An invisible mouth takes Wilton’s Music Hall between its teeth. Its tongue licks at every millimetre of the playing space, while a disembodied voice describes the area in intricate detail. Ghostly lips stretch, alerting the audience to the arrival of a single actor, before spitting out the body of Hannah McPake. When she speaks, her words appear projected onto an arced grill behind. Panels slot together, characterised by the minute holes that allow light to pass through them. The setting hugs her tightly as her voice is made tangible – it is soft and sweet at the edges.
Inspired by the lived experience of its Director Rachel Bagshaw, The Shape of the Pain makes chronic illness palpable. Sharp, silvery sounds expose the mystery that is Complex Regional Pain Syndrome (CRPS): an uncommon disorder which manifests as extreme pain, typically developing after an illness or injury. In this case, it began with a minor fall at 19 – when our protagonist’s right knee had a chance meeting with the pavement. The production itself is informed by science, with Melanie Wilson’s unique soundscape and Joshua Pharo’s lighting design bringing fact and fiction together to create a powerful spectacle.
McPake’s character favours the F word, the expletive popping from her jaw as when prescription medication jumps from its foil. It seems to be the only phrase that keeps her grounded, not least when the pain manages to be both inside and outside of her body. As expected from an affliction such as this, romantic engagements can prove difficult, if nigh on impossible. When a peppery shade of purple dissolves into the crowded din of a nightclub, McPake’s large eyes betray a sense of anxiety. She hesitates, but the story spills from her: intercourse with a nameless gentleman, and an unexpected emotional intimacy with him. What follows is a hearty juxtaposition of pleasure and agony, an obstacle course that grows all the more difficult to navigate as the two grow increasingly familiar.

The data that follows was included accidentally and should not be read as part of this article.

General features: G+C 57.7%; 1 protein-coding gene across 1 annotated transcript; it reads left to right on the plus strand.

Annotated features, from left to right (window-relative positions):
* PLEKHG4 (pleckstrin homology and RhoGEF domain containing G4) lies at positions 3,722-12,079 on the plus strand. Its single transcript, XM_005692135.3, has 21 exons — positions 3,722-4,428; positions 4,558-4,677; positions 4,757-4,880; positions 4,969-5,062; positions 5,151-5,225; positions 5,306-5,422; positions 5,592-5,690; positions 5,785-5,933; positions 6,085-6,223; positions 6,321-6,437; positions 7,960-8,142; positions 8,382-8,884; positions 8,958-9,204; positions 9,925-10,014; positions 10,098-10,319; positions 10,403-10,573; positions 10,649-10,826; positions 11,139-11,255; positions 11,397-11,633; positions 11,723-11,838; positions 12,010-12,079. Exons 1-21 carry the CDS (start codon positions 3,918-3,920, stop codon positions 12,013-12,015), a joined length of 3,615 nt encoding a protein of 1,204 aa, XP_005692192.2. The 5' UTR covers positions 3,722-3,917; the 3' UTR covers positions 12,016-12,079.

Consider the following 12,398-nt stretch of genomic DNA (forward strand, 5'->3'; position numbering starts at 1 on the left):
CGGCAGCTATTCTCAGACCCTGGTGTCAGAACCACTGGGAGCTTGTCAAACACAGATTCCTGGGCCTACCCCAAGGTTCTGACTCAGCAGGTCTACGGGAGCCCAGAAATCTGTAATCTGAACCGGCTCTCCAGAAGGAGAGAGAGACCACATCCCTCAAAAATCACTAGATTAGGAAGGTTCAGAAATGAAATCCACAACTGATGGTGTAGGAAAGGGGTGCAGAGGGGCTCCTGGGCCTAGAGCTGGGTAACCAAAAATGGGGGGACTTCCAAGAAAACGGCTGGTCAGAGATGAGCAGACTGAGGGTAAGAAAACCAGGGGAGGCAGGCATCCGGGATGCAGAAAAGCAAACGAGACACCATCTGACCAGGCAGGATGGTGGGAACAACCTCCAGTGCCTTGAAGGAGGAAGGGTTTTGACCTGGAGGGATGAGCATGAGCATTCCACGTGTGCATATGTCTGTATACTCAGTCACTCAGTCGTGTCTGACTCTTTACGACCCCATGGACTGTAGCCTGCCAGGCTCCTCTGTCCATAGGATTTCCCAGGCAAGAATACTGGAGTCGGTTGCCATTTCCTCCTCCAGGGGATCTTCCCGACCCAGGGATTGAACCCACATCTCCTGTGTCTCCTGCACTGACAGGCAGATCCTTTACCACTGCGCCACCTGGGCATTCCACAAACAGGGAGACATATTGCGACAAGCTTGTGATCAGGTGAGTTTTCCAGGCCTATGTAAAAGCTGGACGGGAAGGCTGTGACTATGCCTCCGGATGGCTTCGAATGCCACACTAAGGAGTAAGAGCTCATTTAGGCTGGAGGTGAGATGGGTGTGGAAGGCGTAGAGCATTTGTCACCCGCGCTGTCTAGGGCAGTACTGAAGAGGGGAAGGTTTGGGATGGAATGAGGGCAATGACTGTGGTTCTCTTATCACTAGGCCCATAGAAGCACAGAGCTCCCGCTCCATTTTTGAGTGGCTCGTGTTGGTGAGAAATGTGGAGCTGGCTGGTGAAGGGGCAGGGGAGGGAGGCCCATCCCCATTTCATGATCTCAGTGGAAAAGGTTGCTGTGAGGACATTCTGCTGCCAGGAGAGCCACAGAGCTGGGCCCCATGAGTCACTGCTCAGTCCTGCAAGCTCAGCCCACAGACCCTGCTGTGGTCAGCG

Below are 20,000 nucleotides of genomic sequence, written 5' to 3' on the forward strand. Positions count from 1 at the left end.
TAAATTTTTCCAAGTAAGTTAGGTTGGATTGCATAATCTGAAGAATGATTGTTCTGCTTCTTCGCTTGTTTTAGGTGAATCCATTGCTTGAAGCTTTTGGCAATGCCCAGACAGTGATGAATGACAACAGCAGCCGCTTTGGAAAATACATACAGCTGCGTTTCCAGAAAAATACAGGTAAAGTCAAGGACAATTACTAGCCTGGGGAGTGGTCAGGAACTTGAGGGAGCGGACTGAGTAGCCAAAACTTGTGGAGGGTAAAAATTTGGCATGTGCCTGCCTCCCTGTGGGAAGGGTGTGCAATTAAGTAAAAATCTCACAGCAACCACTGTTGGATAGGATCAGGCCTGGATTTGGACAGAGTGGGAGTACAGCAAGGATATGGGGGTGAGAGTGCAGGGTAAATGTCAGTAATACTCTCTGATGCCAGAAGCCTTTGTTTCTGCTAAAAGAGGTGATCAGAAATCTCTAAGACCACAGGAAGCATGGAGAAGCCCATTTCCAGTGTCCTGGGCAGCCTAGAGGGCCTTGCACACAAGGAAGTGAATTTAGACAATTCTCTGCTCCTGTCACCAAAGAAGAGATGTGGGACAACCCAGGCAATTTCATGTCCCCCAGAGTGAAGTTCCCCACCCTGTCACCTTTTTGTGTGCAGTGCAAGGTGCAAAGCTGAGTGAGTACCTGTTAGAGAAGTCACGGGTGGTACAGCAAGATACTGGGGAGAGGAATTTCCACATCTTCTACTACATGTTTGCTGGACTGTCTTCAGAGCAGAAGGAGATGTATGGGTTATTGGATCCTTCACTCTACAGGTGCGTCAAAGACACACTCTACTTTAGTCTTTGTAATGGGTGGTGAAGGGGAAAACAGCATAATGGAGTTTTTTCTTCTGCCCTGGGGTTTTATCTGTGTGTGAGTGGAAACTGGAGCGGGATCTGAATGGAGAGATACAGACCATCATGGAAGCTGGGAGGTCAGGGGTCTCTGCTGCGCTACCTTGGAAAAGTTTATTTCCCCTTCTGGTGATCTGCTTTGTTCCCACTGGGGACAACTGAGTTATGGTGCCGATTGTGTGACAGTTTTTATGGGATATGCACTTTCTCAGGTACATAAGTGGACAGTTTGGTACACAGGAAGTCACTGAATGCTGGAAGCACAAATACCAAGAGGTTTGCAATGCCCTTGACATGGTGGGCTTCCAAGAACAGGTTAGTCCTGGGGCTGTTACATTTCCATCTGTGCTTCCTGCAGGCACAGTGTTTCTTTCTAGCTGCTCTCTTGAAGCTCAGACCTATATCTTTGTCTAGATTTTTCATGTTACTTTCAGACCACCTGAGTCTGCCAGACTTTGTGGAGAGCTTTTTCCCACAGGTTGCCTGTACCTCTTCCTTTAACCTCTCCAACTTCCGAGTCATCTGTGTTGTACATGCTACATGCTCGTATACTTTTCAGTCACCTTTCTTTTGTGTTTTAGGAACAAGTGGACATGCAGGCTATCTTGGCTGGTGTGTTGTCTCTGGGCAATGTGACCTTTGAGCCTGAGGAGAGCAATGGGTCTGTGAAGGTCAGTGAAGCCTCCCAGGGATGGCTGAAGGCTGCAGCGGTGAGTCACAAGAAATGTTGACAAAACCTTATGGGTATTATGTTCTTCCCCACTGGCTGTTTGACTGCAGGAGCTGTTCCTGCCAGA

At times, subtitles provide the pattern for other characters such as her GP. When their script shudders and breaks up, the challenges in treating a force that cannot be seen becomes clear. Confusion grows into its own symphony, with voices thrown from right to left, the contrasting typefaces left to ferment. The screen gives way to static, dancing to the tune of white noise. Here, a white-hot burning and numb, blackened distress become one, choreographed against unstable adjectives breaking out across the backdrop. The action tends to transform further, with McPake encouraging her audience through an exercise in visualisation. These transitions are as fluid or stilted as her condition allows, all the while drawing the spectator further into the narrative.
Chris Thorpe’s writing is impossibly beautiful. Pain is personified through his prose, ultimately becoming indistinguishable from the man McPake loves. What was once a poetic preoccupation with his mundane habits is slowly willed into a caustic hatred. It is here that the silences between her sentences are joined by the noises of half-sleep. Music enough to tie endings and beginnings together, so that one can’t help but align themselves with the previously unimaginable experiences brought on by CRPS. The Shape of the Pain is sensational – in fact, it is the very essence of the word.
The Shape of the Pain played until 23 March. For more information, visit the Wilton’s Music Hall website.